Rockhounding and Fossils

1024px-Carnivorous_dinosaur_tooth_from_the_Colville_River_bluffs._North_Slope,_Alaska
A paleontologist holds a carnivorous dinosaur tooth found on the Colville River on Alaska’s North Slope, by Paxson Woelber via Wikimedia Commons

Rarely do we walk on the beach on Kachemak Bay without coming back with rocks and shells in our pockets. The simple act of picking things up and learning about them can be a rich part of exploring the outdoors, adding depth and a sense of belonging to the place. Collecting is a deep urge for a lot of us. Of course, you have to do it ethically, without harming the places we all love, and so there’s a bit to know about it. On today’s program, we’ll be talking about rockhounding with folks who get serious about geology and finding specimens to keep. And we’ll spend time with scientists who find real treasures, the fossils of dinosaurs that once lived in Alaska. I want to learn what kind of dinosaurs were here, why they were here, and how paleontologists have put that story together.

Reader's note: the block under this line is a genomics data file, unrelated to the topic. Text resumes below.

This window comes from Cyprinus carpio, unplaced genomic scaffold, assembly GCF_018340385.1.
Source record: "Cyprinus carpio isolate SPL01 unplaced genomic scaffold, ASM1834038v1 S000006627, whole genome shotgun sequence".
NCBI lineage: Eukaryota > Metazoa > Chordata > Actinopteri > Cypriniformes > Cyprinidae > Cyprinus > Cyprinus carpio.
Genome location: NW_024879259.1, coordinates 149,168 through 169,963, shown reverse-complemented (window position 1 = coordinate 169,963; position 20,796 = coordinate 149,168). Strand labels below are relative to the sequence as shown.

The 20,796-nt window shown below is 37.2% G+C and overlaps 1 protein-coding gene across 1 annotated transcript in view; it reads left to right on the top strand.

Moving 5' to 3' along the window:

Listen now:

HOST: Charles Wohlforth

GUESTS: 

  • Robert Blodgett, paleontologist
  • David Yesner, archaeologist at UAA
  • Montana Hodges, author of books on rockhounding
  • Phillip Elliott, Mat-Su Rock and Mineral Club

LINKS:

BROADCAST: Thursday, May 14, 2015, 2:00 – 3:00 p.m. AKDT

REPEAT BROADCAST:  Thursday, May 14, 2015, 9:00 – 10:00 p.m. AKDT

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Go to OUTDOOREXPLORER.ORG

Audio to be posted following broadcast